Unfairly bundled up with or pigeonholed alongside the likes of merely-average rom-com, Sleepless In Seattle (1993), this movie is actually one of Hollywood’s very best romantic comedies about modern fairy tale love and wish-fulfilment, that were made during the 1990s.
It’s an apocryphal ‘true story’ about conscientiously honest New York cop, Charlie (Nicolas Cage), cheerful and supremely generous diner-waitress Yvonne (Bridget Fonda), and the winning lottery ticket which – as coolest of all possible mcguffins – brings them together. Basically, in lieu of a service tip, a temporarily-skint Charlie promises Yvonne a share of his lottery ticket, if he wins. When he does in fact win $4 million, Charlie’s rather whimsical – yet fateful – pledge costs him half of that, and more, but eventually rewards him with a greater joy.
We are assured, often enough, that money cannot buy love or happiness – but, if received in sufficient quantity (beyond the proverbial ‘dreams of avarice’), a cash payout will – quite obviously – free anyone from such economic hardships
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as the need to work or a struggle just to live, and help acquire more satisfying leisure time – at least for a ‘nouveau riche’ person who knows what to spend a fortune on wisely and how to avoid squandering a windfall.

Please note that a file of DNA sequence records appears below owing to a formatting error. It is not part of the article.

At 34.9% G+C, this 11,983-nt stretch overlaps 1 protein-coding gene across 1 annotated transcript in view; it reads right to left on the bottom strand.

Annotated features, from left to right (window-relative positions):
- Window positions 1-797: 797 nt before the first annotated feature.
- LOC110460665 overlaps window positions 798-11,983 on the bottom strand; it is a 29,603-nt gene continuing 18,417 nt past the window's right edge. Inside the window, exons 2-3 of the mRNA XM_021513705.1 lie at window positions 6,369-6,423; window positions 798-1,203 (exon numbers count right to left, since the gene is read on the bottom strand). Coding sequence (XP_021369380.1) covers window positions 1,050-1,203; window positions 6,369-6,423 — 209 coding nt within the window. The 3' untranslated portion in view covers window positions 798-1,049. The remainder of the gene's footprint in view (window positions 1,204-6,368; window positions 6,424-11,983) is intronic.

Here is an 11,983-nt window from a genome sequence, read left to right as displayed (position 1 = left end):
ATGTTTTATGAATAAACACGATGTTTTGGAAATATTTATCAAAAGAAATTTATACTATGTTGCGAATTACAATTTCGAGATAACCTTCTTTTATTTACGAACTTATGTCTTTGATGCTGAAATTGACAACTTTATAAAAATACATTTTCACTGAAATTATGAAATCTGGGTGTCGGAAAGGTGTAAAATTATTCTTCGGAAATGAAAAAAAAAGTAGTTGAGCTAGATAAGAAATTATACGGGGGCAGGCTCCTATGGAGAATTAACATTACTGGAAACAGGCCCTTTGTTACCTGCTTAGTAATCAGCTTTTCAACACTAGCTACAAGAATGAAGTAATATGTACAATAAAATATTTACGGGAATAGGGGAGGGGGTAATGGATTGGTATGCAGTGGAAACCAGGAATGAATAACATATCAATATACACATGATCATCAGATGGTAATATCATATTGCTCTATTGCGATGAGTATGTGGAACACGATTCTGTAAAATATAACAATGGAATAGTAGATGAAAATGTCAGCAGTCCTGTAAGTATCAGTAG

Charlie’s grasping wife Muriel (Rosie Perez) is a desperate social-climber. She falls prey to smarmy con-man Jack (Seymour Cassel), and she quickly loses practically everything, including whatever boon she received in the court settlement from her inevitable divorce from ‘unfaithful’ husband Charlie.
Charlie’s NYPD partner Bo Williams (Wendell Pierce) is not just a background character. His timely advice to Charlie has a measurable impact in the scenario. Mysterious ‘homeless man’ Angel (Isaac Hayes), who’s also the narrator of this story, is really an undercover newshound, documenting this rags-to-riches rise-and-fall tale, as human-interest journalism. Hayes’ presence as Angel in the film grants the appealing drama a certain quality of urban fable, adding considerable charm to the romantic fiction.
Written by a woman, TV writer and producer Jane Anderson; directed by a man, Andrew Bergman – maker of Honeymoon In Vegas (also with Nicolas Cage), and Striptease (the memorable vehicle for Demi Moore), It Could Happen To You benefits from such different gender perspectives on the shifting levels of romance and the necessity of maintaining a sense of humour and proportion – during any marital break-up, amongst all the other problematic trials (self-indulgence versus selflessness, in particular), and troublesome crises that are so common in today’s highly pressurised urban lifestyles.
For an undeniably lightweight rom-com ‘flick’, this actually has a lot of worthwhile social commentary, with many fascinating things to say about monetary ethics in morality and legal issues, honesty in relationships, prescience and conscience, and how – occasionally – just a simple courtesy may change your life, or someone else’s.